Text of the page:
The attorney’s comments came just over an hour after he stunned the packed courtroom, apparently including U.S. District Judge T.S. Ellis III, at the outset of what was supposed to be a weeklong series of hearings at which defense lawyers hoped to get statements Lindh made to investigators about al-Qaida and Osama bin Laden thrown out of his trial. “There is a change in plea,†he said.

With his parents and younger sister seated behind him, Lindh then rose in his green prison jumpsuit to face the judge and state in his own words the crimes he committed.

“I provided my services as a soldier to the Taliban last year from about August to November. During the course of doing so I carried a rifle and two grenades,†he said.

After hearing Lindh enter guilty pleas to both charges, and ensuring that he understood the implications of the pleas, Ellis said, “The court accepts your plea and adjudges you now guilty.â€

The outcome of the hearings on the admissibility of Lindh’s statements after his capture in Afghanistan had been expected to have implications for others who, like Lindh, are captured in the war on terrorism and later transferred to the civilian court system. Foreigners held by the United States in Cuba could be affected if any of them are prosecuted by the Justice Department instead of the military.


Ellis was to have determined whether Lindh should have immediately been advised of his rights when questioned by U.S. forces last December, and whether any damaging statements were made under duress.

While Lindh’s team disputed government accounts of his statements, prosecutors contended he described enlisting in the Taliban; training at a camp the government says was run by al-Qaida; meeting with bin Laden in Afghanistan in the summer of 2001; and learning from others at the camp that the al-Qaida leader had sent operatives to carry out suicide missions against the United States and Israel.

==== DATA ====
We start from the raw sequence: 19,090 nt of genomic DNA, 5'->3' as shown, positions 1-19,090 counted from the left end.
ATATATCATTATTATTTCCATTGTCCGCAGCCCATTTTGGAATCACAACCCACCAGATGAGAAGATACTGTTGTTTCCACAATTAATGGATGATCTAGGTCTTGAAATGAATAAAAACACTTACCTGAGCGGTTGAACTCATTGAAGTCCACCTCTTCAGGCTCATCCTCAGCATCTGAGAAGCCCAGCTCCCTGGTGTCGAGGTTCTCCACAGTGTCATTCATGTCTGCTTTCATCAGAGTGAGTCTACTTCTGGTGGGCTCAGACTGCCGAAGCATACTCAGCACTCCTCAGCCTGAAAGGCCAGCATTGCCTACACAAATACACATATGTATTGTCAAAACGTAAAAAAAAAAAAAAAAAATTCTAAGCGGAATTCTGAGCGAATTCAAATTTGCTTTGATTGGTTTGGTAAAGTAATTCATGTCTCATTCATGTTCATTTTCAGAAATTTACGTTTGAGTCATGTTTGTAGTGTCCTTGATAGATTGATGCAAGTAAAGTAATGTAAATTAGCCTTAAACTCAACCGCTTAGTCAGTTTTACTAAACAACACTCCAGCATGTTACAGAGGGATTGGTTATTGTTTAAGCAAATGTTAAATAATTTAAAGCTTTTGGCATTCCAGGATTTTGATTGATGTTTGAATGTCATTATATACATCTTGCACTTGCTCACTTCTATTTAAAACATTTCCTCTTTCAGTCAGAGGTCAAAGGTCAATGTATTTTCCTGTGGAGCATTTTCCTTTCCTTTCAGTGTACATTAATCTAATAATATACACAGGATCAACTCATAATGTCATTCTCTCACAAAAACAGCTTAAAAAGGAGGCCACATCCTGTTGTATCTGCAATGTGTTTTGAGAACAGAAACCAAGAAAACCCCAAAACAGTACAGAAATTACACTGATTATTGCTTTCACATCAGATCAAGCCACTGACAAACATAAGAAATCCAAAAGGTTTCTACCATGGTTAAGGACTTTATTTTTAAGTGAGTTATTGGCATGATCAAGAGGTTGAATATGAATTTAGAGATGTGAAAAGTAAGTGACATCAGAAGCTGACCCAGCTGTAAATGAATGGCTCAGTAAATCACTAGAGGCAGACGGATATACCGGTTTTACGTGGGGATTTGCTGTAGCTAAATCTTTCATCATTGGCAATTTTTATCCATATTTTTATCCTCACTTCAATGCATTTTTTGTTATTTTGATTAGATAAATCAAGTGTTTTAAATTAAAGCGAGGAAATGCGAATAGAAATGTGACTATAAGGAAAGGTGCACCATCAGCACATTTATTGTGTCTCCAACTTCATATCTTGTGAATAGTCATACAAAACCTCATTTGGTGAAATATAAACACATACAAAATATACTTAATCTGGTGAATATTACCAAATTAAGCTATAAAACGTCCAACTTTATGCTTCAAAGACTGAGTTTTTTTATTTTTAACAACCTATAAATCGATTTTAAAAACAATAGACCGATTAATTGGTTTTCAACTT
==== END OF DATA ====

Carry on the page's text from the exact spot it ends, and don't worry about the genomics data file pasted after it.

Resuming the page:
Lindh’s lawyers argued the failure to tell him in Afghanistan of his right to remain silent and have an attorney present violated his rights. They also said Lindh was malnourished, deprived of sleep, bound and blindfolded, conditions that should invalidate anything he said.

Prosecutors responded that the Miranda rule spelling out a defendant’s rights has no place on the battlefield. They argued Lindh was treated as well as U.S. soldiers in the field.


Legal experts said they were unaware of any direct precedents to guide Ellis. Captured soldiers who are prisoners of war have rights under international treaties, and the military applies the usual civilian warnings to defendants prosecuted under its own military justice system. But POWs and military combatants usually are not switched to the civilian system.

Defense arguments for advising Lindh of his rights even extend to a CNN interview — just after his capture — in which special forces personnel participated in the questioning, Lindh’s lawyers said.

Ellis ruled Friday that the freelance reporter who conducted the interview, Robert Pelton, could not avoid a subpoena to testify. Ellis said journalists don’t enjoy a First Amendment privilege to avoid testimony except in instances involving protection of confidential sources or harassment.

However, the judge said that before Pelton is called, he will re-evaluate whether the reporter’s testimony is still needed after other witnesses appear.